The same may be true of tissues thanks to volume electron microscopy. In a typical approach, it can take 200 sections to cover the volume of just a single cell with an electron microscope. The new technique may herald a revolution - thanks to it, it is possible to obtain images of tissue samples encompassing many cubic millimetres. This makes it easier to observe the inside of cells, as reported by scientists in pioneering papers. This method may change extremely expensive and painstaking brain research, conducted on the scale of individual cells and neuronal connections.

At the same time, scientists are getting better and better at manipulating cells, for example with the now famous CRISPR editing, which opened the way to precise genetic engineering, including the development of gene therapies. However, as the author of the summary in Nature explains, conventional CRISPR enzymes read anywhere between 1percent and 10 percent of the genome. This is a major limitation that may soon be overcome. A team from Massachusetts General Hospital in Boston has created new enzyme variants that can read practically the entire genome. Their downside is that they are less accurate, but researchers hope that they will be able to solve this problem. Moreover, because the CRISPR system is derived from bacteria, there are also many different variants in nature. Biologists analyse them in search of the best versions. A group from the University of Trento has already found a set of Cas9 variants, which they estimate could collectively target more than 98 percent of known disease-causing mutations in humans.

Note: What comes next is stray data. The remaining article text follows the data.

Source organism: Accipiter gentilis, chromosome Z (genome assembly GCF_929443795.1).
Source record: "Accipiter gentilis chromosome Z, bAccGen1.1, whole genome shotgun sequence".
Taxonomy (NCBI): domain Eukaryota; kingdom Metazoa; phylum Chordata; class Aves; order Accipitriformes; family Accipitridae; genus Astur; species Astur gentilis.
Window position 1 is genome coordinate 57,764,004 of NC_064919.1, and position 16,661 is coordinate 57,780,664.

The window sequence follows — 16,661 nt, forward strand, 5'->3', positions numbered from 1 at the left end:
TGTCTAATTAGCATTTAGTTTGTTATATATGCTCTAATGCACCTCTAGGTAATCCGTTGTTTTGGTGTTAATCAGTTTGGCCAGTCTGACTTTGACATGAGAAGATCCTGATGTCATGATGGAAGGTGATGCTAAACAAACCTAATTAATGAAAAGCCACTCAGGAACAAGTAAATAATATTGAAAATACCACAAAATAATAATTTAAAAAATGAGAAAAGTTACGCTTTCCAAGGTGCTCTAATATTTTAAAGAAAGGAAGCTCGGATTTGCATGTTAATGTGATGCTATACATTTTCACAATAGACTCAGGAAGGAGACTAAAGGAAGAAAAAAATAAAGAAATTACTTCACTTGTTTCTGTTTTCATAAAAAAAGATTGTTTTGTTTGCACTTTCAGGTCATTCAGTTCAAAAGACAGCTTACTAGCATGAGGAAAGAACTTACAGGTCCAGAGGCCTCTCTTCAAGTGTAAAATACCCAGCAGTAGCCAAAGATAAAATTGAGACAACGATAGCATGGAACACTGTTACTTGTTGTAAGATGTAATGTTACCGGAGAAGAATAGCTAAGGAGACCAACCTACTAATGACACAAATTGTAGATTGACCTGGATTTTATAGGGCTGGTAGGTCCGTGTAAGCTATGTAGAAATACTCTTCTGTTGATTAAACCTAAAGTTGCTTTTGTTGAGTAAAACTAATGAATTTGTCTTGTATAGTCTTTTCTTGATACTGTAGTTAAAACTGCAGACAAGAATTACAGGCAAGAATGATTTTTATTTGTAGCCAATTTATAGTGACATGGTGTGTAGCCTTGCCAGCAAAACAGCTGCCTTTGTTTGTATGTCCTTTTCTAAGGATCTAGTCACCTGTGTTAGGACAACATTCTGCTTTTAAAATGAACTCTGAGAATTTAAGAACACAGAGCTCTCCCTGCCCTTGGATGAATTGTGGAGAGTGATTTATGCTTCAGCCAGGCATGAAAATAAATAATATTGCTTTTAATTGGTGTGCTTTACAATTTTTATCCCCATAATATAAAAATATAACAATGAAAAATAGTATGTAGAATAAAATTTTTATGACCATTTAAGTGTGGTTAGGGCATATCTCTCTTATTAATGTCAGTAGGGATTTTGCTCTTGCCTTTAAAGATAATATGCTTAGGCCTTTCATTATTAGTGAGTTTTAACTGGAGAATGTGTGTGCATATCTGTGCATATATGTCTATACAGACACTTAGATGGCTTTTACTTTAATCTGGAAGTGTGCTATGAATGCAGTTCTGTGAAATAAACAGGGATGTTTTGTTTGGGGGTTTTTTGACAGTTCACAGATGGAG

While some look into the micro world, others turn their attention to space. Nature highlights the importance of the long-awaited James Webb Telescope (JWST). Last year, the instrument showed its unique capabilities, for example by capturing signatures from a galaxy formed 200 million years after the Big Bang, observing young stars, interstellar dust, distant planets and the Solar System - and even weather phenomena on Titan. Thanks to infrared detectors, JWST can see what the Hubble Telescope could not, and generate images with much higher resolution. In the coming months, scientists expect more cosmic revelations.

Others look to the past. Last year, specialists from the University of Groningen in the Netherlands used radiocarbon dating to obtain a date accuracy of at least one year. During the study of Viking travels in Newfoundland (Canada), they were able to determine that one of the trees was cut down in 1021, probably in the spring. The typical method of measuring traces of the radioactive isotope carbon-14 is usually precise only to within a couple of decades. 

The new dating method is based on the 2012 discovery by a Japanese team that dated a distinctive spike in carbon-14 levels in the rings of a Japanese cedar tree to 774-5 CE. A similar spike was later confirmed in trees elsewhere in the world. Later, researchers identified other such spikes dating as far back as 7176 BCE. They are probably related to solar storms. It is enough to count the number of rings - starting from the ring with this type of spike - to determine the year of felling of a given tree. Based on the thickness of the last ring, it is possible to deduce the time of year when a tree was felled. Numerous other events can be deduced from this information. The team from Groningen hopes to use this method to the Mayan empire. The scientists believe that they will have absolute records for ancient civilizations to the exact year. (PAP)